By Clark Burbidge
The importance of creativity in our lives has been supported by study after study, but in our current public school system, the curriculum rarely supports creative thinking in our children. Too often, we find standards that are driven by tests, or by the desire to deliver curriculum in the most economical way. Such efforts do not train our children to think; rather, they teach memorization without meaning and regurgitation on demand, without understanding.
Measuring students’ skills by using a grading scale, while critical in schools, does not take into account the full spectrum of learning development necessary for our children to achieve success in many aspects of their lives. By taking our children away from art, music, performance, and other creative offerings that historically round out primary education, we are sliding ever more toward teaching what the answer is, rather than why the answer is important and how to get there. And as a result, our children are losing touch with the actual beauty of life on this planet.
Fostering creativity in children builds confidence, self-esteem, understanding, empathy, and emotional health. And if they aren’t getting it in the classroom, we parents must provide it ourselves. Below are a few great ways to help foster your child’s creativity outside the classroom environment—beyond art and craft projects.
Start a family book club. Reading with our kids is a great way to develop imagination. Take it a step further by spending time talking about the book afterwards. To avoid this feeling like just another homework assignment, start with an informal dinner conversation, asking questions like, what was the motive of the main character? Did he make a morally right decision? What would you have done in that situation? Help your kids look at the story from different angles and think of new possible outcomes.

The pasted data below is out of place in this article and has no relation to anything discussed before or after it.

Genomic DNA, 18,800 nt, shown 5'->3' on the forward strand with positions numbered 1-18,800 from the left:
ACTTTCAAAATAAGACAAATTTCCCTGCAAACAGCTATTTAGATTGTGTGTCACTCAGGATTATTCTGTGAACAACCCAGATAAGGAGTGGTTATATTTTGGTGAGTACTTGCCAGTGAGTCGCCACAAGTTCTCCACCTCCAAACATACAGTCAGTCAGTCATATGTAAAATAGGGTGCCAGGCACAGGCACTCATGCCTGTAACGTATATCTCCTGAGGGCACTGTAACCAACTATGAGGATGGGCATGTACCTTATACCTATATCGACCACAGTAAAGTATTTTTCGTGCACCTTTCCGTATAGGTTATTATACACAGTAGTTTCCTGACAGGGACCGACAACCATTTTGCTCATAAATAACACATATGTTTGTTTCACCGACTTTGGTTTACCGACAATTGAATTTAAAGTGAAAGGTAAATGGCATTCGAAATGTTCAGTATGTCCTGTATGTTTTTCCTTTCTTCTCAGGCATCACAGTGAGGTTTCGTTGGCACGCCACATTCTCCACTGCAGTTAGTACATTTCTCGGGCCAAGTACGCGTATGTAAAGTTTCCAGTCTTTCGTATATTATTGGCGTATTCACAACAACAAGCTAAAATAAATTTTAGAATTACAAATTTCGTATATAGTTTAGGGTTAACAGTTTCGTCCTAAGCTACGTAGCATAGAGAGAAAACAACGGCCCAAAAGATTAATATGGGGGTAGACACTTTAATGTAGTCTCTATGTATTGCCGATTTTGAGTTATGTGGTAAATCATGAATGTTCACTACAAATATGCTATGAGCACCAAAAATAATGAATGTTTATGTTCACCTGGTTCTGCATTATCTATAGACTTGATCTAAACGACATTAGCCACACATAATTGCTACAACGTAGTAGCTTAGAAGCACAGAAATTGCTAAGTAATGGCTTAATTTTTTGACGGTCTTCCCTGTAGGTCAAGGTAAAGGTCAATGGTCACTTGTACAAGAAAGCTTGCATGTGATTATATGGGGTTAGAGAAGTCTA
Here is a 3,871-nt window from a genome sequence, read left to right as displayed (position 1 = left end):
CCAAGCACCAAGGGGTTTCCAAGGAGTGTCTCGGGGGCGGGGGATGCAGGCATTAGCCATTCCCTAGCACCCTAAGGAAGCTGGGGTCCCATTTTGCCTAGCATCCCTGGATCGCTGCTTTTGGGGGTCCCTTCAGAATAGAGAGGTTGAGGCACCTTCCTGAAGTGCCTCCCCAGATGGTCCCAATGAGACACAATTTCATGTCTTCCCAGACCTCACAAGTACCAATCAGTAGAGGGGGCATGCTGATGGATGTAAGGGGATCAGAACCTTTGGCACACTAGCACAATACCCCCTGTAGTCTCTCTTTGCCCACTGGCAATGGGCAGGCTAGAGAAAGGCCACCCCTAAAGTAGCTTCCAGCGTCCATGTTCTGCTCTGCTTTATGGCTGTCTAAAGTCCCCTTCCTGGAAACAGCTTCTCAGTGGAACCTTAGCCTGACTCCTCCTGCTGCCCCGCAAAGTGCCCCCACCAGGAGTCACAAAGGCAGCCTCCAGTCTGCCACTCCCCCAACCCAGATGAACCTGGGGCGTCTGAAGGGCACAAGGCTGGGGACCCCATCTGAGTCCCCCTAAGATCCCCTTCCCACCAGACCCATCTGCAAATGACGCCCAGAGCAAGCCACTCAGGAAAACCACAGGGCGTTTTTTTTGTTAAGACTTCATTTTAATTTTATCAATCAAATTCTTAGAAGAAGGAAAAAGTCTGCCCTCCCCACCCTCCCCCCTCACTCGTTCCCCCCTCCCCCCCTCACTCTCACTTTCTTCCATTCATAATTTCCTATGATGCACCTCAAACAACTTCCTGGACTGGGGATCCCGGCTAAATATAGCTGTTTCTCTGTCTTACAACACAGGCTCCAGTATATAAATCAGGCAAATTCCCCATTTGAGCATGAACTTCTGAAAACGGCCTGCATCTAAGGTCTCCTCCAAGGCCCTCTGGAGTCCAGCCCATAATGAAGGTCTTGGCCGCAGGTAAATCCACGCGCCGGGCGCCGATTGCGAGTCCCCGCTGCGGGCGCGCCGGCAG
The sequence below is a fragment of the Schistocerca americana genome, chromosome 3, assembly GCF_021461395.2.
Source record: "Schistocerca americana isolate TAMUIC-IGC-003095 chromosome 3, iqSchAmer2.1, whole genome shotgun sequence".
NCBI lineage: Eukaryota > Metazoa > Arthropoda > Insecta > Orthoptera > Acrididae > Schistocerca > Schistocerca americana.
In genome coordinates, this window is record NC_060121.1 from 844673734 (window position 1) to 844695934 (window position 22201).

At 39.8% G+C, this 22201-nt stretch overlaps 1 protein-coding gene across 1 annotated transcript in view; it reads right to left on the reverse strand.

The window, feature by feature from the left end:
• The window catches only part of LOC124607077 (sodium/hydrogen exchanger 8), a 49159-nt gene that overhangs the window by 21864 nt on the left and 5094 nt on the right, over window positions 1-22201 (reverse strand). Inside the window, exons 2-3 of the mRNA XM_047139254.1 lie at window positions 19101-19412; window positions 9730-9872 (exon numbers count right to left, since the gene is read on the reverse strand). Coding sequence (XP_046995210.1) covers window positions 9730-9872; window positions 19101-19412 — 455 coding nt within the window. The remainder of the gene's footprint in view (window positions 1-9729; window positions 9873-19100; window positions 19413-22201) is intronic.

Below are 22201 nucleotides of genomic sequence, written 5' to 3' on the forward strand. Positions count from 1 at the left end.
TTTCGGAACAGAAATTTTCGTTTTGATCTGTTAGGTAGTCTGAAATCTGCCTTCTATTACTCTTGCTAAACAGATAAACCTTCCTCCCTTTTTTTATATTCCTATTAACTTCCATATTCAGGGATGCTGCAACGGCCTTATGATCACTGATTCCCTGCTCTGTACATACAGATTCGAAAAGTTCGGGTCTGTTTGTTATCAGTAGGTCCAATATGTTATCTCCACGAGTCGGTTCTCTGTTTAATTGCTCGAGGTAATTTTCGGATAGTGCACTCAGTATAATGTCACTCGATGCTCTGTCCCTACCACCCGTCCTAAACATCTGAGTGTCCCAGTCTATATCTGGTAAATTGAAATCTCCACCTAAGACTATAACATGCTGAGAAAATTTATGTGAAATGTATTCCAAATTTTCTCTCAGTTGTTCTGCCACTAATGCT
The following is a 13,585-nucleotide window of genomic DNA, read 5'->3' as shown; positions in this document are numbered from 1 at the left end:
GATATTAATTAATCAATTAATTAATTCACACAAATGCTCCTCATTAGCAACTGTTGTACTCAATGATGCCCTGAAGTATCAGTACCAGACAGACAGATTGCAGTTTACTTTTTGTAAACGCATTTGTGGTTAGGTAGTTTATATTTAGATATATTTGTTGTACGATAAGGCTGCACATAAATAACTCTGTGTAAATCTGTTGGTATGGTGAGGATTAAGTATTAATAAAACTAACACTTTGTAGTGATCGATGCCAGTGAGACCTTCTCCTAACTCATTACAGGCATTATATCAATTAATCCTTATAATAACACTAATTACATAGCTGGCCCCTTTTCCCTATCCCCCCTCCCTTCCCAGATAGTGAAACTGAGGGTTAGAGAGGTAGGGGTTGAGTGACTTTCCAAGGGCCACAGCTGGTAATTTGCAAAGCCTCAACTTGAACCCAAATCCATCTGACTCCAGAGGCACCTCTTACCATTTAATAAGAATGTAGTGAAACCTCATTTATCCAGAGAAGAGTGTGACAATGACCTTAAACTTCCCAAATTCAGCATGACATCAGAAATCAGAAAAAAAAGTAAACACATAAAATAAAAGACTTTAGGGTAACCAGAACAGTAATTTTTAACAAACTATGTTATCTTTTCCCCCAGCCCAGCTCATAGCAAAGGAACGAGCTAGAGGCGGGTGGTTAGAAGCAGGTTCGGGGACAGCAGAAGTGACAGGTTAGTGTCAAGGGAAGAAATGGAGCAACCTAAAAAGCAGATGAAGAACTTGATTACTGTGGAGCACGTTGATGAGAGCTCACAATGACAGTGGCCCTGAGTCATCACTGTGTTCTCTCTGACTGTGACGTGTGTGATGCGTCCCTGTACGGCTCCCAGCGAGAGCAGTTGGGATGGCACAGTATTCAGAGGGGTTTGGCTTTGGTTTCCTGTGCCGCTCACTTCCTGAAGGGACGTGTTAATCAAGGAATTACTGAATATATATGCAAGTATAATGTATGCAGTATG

Start a family blog. Creative writing can help improve a child’s vocabulary, as well as his creative muscles. A blog can be a great medium for a fiction series (like, what if we lived in space?) or to explore a topic your child is interested in, like cooking or science.
Take advantage of YouTube. There are a great many educational shows on YouTube and some of them are terrific—like TED’s Education channel. So many subjects are left out of traditional education these days. Discussing them will expand your child’s view of the world, and may even lead to a new passion! Ask your child what her favorite building is and why (maybe you have a budding architect on your hands), or her favorite scene in a TV show (maybe she’d like screenwriting), or favorite magazine (journalism). If you have middle- or high schoolers, discussions about social interactions and problem solving will develop creative and critical thinking skills and help them work out social interaction strategies.
You don’t need to be an expert in any of these things. Just get started—from wherever you and your child happen to be. Don’t overlook simple opportunities like museum exhibits, city festivals, and other cultural events. Then, make these creative interactions a regular part of your family life. That’s when the miracles will begin!
Photograph by Lotus Carroll via Creative Commons.